Wildlife in Nunavut is as it should be — wild and fearless!
Did you know? 50% of all polar bears in the world are found in Nunavut.
Visit the Auyuittuq National Park to experience the arctic tundra and catch a glimpse of some of the least seen animals in the world — arctic foxes and narwhals. Or visit the Sirmilik National Park to hike the rugged valleys and be on the lookout for polar bears and ski up to the ocean to view the majestic seals and walruses.
Did you know? The town of Alert in Nunavut is the northernmost permanently inhabited place in the world. It has a population of 5. [Source]
Visit Nunavut to challenge yourself, to push the boundaries and reflect on what it means to be truly alive. Visiting Nunavut can be a life changing experience indeed!
2. Sakha Republic (Yakutia), Russia
When God flew over the world with bags of treasures intending to distribute them, it grew so cold over Yakutia that He dropped all the bags, thereby endowing this remote region of Russia with all the world’s gold, silver and diamonds.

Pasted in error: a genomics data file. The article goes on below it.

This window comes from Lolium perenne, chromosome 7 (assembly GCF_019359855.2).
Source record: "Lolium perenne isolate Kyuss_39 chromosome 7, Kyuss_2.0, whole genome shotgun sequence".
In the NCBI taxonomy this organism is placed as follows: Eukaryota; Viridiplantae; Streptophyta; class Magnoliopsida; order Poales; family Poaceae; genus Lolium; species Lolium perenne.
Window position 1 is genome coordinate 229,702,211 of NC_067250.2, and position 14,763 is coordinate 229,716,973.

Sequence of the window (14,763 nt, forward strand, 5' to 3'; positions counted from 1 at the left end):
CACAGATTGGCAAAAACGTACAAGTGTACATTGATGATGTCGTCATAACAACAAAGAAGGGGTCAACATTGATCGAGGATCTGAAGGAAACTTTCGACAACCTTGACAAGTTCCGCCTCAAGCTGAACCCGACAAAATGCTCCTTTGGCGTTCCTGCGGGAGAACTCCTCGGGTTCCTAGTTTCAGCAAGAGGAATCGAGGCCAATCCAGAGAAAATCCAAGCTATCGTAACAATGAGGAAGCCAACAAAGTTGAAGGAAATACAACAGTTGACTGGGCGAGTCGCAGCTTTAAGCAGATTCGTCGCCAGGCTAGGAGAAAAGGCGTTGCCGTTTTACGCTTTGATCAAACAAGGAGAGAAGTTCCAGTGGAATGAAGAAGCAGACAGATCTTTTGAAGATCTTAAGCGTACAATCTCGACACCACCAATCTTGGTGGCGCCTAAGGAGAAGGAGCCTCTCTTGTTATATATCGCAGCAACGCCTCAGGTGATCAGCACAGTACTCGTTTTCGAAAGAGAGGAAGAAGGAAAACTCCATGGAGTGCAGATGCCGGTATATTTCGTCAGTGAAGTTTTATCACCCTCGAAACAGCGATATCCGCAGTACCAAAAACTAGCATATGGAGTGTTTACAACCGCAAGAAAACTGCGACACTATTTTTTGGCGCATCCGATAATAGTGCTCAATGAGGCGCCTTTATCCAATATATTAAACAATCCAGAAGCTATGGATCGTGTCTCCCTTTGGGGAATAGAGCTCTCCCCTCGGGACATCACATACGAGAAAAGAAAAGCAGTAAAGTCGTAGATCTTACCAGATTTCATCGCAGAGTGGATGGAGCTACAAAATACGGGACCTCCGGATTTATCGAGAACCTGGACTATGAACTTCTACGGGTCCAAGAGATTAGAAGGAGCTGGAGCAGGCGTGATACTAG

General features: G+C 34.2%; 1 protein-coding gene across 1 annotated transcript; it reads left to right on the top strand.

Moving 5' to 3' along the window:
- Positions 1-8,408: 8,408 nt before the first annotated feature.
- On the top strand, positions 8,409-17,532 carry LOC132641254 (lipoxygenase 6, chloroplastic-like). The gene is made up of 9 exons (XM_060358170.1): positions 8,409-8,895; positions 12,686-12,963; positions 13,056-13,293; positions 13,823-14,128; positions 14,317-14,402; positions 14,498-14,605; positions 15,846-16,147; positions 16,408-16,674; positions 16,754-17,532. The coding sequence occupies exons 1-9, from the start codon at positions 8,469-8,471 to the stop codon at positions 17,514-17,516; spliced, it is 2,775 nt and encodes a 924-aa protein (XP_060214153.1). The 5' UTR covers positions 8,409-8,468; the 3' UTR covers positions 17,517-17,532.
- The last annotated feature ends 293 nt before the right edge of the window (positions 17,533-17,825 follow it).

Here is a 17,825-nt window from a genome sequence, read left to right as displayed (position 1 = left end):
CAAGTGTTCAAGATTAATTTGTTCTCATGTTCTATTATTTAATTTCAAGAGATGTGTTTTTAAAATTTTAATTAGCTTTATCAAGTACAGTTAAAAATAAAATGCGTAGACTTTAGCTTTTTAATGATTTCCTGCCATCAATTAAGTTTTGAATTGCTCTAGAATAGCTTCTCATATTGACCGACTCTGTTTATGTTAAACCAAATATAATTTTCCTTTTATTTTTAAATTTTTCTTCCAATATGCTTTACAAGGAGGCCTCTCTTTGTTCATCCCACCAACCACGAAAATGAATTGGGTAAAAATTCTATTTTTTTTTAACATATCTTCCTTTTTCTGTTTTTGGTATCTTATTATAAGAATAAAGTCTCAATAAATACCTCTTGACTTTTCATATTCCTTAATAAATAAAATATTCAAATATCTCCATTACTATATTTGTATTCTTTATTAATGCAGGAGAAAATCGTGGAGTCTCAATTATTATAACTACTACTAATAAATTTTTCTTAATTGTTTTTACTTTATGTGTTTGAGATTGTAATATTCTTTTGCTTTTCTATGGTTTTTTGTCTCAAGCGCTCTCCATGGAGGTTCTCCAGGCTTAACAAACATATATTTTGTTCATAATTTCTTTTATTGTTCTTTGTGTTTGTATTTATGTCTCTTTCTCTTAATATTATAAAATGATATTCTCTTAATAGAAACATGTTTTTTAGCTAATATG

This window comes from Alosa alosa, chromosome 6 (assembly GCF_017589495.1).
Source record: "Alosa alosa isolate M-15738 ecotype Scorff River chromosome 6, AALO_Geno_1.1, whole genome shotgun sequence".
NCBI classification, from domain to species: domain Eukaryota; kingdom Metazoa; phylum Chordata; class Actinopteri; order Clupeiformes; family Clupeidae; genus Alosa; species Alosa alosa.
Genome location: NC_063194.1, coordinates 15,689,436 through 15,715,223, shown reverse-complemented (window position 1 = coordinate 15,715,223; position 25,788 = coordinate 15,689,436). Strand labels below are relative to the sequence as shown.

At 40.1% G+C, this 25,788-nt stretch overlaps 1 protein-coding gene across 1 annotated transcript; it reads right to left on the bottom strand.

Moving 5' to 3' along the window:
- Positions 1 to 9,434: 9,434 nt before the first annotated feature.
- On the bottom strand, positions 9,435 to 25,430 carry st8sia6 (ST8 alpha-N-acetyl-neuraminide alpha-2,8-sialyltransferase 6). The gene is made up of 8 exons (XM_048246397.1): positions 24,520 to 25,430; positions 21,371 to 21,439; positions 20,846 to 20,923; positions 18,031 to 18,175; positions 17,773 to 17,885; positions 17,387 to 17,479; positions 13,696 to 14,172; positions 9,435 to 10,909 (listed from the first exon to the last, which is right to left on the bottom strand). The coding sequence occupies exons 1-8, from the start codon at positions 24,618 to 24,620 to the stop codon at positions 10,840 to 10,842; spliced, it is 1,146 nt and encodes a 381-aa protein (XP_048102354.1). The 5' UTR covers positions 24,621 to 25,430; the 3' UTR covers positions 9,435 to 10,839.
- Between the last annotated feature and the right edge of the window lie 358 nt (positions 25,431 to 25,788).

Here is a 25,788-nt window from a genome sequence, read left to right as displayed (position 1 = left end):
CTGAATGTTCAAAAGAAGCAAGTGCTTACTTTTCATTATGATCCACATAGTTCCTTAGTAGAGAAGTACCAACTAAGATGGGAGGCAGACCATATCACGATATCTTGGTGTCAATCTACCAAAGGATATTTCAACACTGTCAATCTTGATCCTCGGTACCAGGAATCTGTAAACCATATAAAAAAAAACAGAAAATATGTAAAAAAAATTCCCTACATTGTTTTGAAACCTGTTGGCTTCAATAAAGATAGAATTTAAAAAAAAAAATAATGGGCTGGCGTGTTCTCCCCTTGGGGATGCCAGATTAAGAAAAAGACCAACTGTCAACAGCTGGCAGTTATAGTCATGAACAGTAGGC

That’s how the local legend goes. And indeed, this region is not only rich in minerals but also in wildlife and natural beauty.
Sakha Republic is almost the size of India and is the largest and the coldest territory of Russia, spanning three time zones! The great Lena River — the third largest river in Asia, the mighty Verkhoyansk Range as well as brown bears and immense herds of reindeer call Sakha Republic their home.
Did you know? Sakha Republic is the largest country subdivision in the world and if it were a country, it would be the eight largest in the world! [Source]